Location Targeting With Google Ads
Location targeting is an essential part of a Google Ads campaign. Setting the location can help to define the geographical boundaries in which you want to advertise in. For example, if you were a small plumbing business only servicing the south-side of Brisbane, you don’t want to have your ad showing in San Francisco – unless you don’t mind a long commute!
Targeting Specific Locations
There are varying levels of geographically-based targeting options ranging from:
- specific postcodes
- radius targeting
The first few options are on a larger scale (as large as you like, even worldwide). These can be great if you:
- sell products online (digital or physical), with shipping perhaps to just one country or to the world,
- have an information-based or content-based business, such as a blog or online course,
- are a nonprofit organisation and want to spread your message to a wide audience,
- have a physical store location and want to target an entire city and perhaps surrounding suburbs,
- and so on!
Radius targeting allows you to define a specific location and then set a targeting radius around that location. This is an efficient way to target customers around where you operate your business. It’s excellent for small service-based businesses, such as plumbers.
Google provides a useful tool where you can add locations in bulk. This allows you to keep a list of locations in a separate document, then simply copy and paste them into the location settings. This is especially useful if you have a lot of postcodes or city names.
Location groups can also be an easy way to set up targeting for areas around your business. If you have your business address integrated with Google Ads, Google will automatically pick locations around you. It’s sort of like an automated radius targeting option.
Under the “advanced options” there are two settings which can be changed. The first is who you want to ‘target’. The second settings are the ‘exclusions’.
Who You Want To Target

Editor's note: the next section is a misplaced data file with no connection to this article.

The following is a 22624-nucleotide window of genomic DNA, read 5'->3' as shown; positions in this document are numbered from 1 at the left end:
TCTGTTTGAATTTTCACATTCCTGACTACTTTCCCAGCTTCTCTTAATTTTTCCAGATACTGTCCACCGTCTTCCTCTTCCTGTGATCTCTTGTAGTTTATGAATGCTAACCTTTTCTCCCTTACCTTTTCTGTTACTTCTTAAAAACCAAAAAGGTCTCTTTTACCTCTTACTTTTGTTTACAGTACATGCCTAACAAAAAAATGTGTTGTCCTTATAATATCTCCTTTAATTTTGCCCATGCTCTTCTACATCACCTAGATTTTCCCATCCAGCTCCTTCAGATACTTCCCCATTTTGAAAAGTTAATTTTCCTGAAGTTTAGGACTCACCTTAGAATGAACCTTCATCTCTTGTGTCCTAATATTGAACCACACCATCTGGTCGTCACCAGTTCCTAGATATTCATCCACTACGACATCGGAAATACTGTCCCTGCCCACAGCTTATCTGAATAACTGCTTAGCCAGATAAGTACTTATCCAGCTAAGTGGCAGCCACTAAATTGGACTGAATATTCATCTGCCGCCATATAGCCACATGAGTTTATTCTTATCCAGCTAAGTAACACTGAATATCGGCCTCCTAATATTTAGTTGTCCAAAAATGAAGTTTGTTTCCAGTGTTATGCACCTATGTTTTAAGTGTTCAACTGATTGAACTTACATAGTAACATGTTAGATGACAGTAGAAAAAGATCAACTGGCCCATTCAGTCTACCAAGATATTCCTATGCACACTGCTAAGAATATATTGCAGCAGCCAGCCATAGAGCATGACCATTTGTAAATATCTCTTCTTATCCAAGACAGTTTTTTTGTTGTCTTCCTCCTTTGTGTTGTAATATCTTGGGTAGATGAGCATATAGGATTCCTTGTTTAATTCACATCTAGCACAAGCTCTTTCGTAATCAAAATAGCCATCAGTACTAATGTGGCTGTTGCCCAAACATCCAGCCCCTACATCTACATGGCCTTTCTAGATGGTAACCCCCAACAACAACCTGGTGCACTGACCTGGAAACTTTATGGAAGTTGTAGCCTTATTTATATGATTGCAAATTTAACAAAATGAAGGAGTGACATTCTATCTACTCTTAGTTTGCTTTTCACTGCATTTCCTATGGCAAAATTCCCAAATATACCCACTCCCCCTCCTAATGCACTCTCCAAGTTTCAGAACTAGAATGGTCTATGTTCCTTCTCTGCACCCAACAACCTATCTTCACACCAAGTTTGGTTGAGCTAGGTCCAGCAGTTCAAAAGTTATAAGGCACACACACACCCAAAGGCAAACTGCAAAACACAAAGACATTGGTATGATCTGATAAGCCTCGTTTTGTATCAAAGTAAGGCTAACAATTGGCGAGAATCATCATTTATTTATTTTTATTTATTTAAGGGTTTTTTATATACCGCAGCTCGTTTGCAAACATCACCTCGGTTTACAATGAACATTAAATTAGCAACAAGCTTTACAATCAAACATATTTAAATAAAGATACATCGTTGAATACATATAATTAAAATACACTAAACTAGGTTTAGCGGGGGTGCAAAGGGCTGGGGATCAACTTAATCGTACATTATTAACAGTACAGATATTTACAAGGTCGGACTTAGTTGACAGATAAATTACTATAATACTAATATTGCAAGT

The first option here is ‘People in, searching for or who show interest in my targeted location’.
This means your ad will be eligible to show to:
- a customer who is inside your location targeting parameters,
- OR someone who is technically located outside the targeted location,
BUT is searching for information within your targeted location.
A bit confusing, I know, so here’s an example:
Steve has just moved from Brisbane to Sydney. He needs to get a bond clean done on his apartment in Brisbane, so he Googles “bond cleaners Brisbane”. Although his physical location is in Sydney, he will still receive ads from Brisbane-based cleaning companies because he’s specifically searching for Brisbane.
These are the other two options:
- People in my targeted location
- People searching for, or who show interest in my targeted location
You can see that the first option combined these all in one go. But, if you need further control, these are available.
Who You Want To Exclude
Exclusions are extremely important – they can stop ads from being shown in locations you don’t want. So, if you’re an Electrician in Sydney, you might want to put Western Australia or Queensland as an exclusion. The options in these ‘exclusions’ settings are the same as the ‘target’ option. However, instead of showing the ads, in these circumstances they will prevent them from being seen.
Location Bid Adjustments
Another useful option relating to location options are bid adjustments. These allow you to bid slightly higher on a specific location or device. This may be useful is one area is performing very well and you want to really capitalise on the performance.
Say you sell items all around Australia, but you notice that Brisbane is performing much better than any other location. You can set a bid adjustment percentage on Brisbane to increase the bids there and try to gain more impression share.
Let us know if you have any questions, we’ll be happy to answer them.
We provide audits of Google Ads accounts, as well as campaign setups if you need any help!
Written by Lachlan Ward